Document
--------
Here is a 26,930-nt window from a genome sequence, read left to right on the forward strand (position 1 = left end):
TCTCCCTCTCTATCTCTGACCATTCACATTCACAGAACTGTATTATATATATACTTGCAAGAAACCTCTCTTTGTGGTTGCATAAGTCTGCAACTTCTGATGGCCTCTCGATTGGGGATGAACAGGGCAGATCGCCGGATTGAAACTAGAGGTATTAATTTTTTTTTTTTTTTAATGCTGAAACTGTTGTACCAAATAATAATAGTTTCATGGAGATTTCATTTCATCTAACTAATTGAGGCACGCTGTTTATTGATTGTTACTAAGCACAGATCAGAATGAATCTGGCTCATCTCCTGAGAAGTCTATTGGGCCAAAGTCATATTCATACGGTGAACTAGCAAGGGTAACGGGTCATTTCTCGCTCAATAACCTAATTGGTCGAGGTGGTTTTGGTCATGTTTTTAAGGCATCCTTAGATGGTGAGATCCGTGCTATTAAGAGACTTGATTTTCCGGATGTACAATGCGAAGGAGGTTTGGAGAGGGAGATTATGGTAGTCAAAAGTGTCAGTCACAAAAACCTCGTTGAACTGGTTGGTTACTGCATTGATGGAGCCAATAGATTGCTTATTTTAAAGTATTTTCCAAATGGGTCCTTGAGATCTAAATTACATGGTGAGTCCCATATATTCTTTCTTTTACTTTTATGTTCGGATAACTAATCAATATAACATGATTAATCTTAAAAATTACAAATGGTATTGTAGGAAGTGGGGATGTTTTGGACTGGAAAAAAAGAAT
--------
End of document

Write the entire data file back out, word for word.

Here is a 26,930-nt window from a genome sequence, read left to right on the forward strand (position 1 = left end):
TCTCCCTCTCTATCTCTGACCATTCACATTCACAGAACTGTATTATATATATACTTGCAAGAAACCTCTCTTTGTGGTTGCATAAGTCTGCAACTTCTGATGGCCTCTCGATTGGGGATGAACAGGGCAGATCGCCGGATTGAAACTAGAGGTATTAATTTTTTTTTTTTTTTAATGCTGAAACTGTTGTACCAAATAATAATAGTTTCATGGAGATTTCATTTCATCTAACTAATTGAGGCACGCTGTTTATTGATTGTTACTAAGCACAGATCAGAATGAATCTGGCTCATCTCCTGAGAAGTCTATTGGGCCAAAGTCATATTCATACGGTGAACTAGCAAGGGTAACGGGTCATTTCTCGCTCAATAACCTAATTGGTCGAGGTGGTTTTGGTCATGTTTTTAAGGCATCCTTAGATGGTGAGATCCGTGCTATTAAGAGACTTGATTTTCCGGATGTACAATGCGAAGGAGGTTTGGAGAGGGAGATTATGGTAGTCAAAAGTGTCAGTCACAAAAACCTCGTTGAACTGGTTGGTTACTGCATTGATGGAGCCAATAGATTGCTTATTTTAAAGTATTTTCCAAATGGGTCCTTGAGATCTAAATTACATGGTGAGTCCCATATATTCTTTCTTTTACTTTTATGTTCGGATAACTAATCAATATAACATGATTAATCTTAAAAATTACAAATGGTATTGTAGGAAGTGGGGATGTTTTGGACTGGAAAAAAAGAAT